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Sheryl Sandberg on President Trump’s Refugee Ban: ‘This Is Not How it Should Be in America’

Day Two Of The World Economic Forum (WEF) 2017Day Two Of The World Economic Forum (WEF) 2017
Sheryl Sandberg, billionaire and chief operating officer of Facebook Inc., gestures as she speaks during a panel session at the World Economic Forum (WEF) in Davos, Switzerland, on Wednesday, Jan. 18, 2017. World leaders, influential executives, bankers and policy makers attend the 47th annual meeting of the World Economic Forum in Davos from Jan. 17 - 20. Photographer: Jason Alden/Bloomberg via Getty ImagesBloomberg Bloomberg via Getty Images

Facebook COO and Lean In author Sheryl Sandberg weighed in on President Trump’s executive order barring refugees from seven predominantly Muslim countries from coming to the U.S. in a post on the social media site, saying the order defies “the heart and values that define the best of our nation.”

“Families have been separated,” Sandberg wrote. “Frightened children have been detained in airports without their parents. People seeking refuge have been turned away and sent back to the danger they just managed to flee. This is not how it should be in America.”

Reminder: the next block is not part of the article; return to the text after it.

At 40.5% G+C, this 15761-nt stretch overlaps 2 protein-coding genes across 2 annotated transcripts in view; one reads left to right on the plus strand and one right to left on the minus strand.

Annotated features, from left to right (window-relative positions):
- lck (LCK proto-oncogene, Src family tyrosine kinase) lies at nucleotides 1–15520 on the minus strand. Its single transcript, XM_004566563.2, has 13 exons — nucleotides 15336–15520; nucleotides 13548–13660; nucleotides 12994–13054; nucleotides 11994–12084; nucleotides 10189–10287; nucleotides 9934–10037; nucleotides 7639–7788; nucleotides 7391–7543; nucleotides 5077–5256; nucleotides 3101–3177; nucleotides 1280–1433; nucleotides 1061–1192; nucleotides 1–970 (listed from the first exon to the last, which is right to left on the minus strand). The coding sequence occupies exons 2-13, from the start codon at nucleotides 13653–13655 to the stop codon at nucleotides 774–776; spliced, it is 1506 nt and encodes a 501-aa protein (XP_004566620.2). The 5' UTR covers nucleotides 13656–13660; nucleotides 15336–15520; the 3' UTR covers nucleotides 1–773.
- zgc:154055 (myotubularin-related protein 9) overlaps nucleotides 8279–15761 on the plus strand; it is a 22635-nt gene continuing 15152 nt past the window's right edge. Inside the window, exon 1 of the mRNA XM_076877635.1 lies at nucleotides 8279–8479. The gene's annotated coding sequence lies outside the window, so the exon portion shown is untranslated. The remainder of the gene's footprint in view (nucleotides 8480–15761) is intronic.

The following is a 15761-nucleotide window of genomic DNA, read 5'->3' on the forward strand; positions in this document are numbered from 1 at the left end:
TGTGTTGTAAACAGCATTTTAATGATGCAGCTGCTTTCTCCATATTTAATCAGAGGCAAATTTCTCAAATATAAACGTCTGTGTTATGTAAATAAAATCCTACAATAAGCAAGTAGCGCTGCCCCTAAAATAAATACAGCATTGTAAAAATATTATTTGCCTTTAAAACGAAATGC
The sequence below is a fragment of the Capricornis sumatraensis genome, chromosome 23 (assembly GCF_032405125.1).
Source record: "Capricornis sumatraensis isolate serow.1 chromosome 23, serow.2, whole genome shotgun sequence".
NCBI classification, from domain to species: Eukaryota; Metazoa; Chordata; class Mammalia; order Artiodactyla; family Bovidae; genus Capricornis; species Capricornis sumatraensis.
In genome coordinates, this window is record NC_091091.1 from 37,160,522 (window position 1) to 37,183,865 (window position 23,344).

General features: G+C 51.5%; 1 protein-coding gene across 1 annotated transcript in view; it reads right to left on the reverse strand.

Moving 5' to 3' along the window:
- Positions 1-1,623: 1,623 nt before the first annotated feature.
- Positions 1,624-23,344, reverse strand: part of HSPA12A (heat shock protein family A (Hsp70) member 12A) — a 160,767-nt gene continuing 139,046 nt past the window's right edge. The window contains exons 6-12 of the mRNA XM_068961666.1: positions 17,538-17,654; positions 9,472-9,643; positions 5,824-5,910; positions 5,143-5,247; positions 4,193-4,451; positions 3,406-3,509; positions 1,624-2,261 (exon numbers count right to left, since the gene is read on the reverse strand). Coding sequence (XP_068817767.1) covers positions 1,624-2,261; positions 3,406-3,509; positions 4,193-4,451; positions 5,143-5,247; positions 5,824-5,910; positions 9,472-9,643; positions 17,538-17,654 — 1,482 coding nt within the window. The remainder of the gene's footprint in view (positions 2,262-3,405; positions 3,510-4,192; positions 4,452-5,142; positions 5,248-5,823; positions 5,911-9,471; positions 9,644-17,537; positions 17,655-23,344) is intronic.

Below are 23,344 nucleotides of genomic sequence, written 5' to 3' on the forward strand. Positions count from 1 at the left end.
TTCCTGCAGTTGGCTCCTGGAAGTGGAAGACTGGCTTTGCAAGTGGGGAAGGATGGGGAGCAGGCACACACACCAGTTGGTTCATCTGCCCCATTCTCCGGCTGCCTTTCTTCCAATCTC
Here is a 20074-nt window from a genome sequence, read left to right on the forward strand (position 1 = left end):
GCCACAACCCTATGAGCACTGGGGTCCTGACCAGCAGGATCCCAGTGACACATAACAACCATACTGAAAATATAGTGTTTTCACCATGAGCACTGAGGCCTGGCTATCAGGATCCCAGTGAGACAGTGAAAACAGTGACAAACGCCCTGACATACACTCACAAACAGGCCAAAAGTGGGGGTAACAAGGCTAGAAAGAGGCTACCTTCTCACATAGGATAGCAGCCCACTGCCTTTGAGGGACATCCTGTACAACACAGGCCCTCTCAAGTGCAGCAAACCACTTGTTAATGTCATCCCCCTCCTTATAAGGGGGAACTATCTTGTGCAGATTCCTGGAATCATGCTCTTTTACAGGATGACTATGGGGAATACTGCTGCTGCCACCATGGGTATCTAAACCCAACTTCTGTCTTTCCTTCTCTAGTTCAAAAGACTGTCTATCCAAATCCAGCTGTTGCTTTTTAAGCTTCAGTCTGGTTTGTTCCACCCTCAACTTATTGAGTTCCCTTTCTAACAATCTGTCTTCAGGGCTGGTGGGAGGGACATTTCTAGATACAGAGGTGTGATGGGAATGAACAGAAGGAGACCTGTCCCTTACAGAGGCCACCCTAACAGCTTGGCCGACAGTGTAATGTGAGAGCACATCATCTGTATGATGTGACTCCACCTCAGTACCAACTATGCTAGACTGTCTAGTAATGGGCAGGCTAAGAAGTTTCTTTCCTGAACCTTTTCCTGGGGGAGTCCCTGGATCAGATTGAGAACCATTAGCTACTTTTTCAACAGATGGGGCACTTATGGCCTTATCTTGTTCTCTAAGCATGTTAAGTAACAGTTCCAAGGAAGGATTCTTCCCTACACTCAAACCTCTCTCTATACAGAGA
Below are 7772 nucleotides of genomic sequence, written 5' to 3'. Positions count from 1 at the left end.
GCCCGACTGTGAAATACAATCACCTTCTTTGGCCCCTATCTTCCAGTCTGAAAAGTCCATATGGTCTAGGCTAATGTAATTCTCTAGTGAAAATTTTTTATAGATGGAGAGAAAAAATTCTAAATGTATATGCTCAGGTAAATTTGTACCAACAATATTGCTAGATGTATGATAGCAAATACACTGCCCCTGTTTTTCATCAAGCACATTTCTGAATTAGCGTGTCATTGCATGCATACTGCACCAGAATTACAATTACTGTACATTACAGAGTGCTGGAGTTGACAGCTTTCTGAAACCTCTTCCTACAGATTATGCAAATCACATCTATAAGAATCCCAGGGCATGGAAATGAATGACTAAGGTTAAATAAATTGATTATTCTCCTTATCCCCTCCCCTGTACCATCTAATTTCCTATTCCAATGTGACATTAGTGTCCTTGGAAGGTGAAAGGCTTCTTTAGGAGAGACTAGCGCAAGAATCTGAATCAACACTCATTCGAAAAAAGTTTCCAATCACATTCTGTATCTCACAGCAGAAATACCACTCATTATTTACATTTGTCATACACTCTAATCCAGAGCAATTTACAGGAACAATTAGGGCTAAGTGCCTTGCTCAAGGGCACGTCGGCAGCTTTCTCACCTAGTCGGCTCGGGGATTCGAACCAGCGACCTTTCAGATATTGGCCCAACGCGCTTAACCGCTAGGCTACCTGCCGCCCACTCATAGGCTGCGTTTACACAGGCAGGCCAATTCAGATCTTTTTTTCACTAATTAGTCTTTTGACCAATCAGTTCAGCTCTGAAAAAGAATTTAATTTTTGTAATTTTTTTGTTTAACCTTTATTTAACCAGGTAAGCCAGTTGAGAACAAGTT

Sandberg shared a photo of her great-great-grandmother, Channa Bassa, who she says fled religious persecution Lithuania in 1889. “If Channa had not taken that difficult journey, I would not be here today — my family would almost certainly have perished in the concentration camps of World War II. Her courage — and the fact that this country welcomed her — created my family’s future.”

My great-great-grandmother, Chana Bassa, left her home in Vilnius, Lithuania, to escape religious persecution. She…

Posted by Sheryl Sandberg on Tuesday, January 31, 2017

Sandberg additionally noted that the “immigration climate is particularly unforgiving for women,” who can be more vulnerable to abuses. “When the United States turns away people fleeing violence or seeking new lives for themselves and their children, I can’t help but think of the girls and young women whose dreams and futures and safety hang in the balance – young women like my great-great-grandmother Channa.”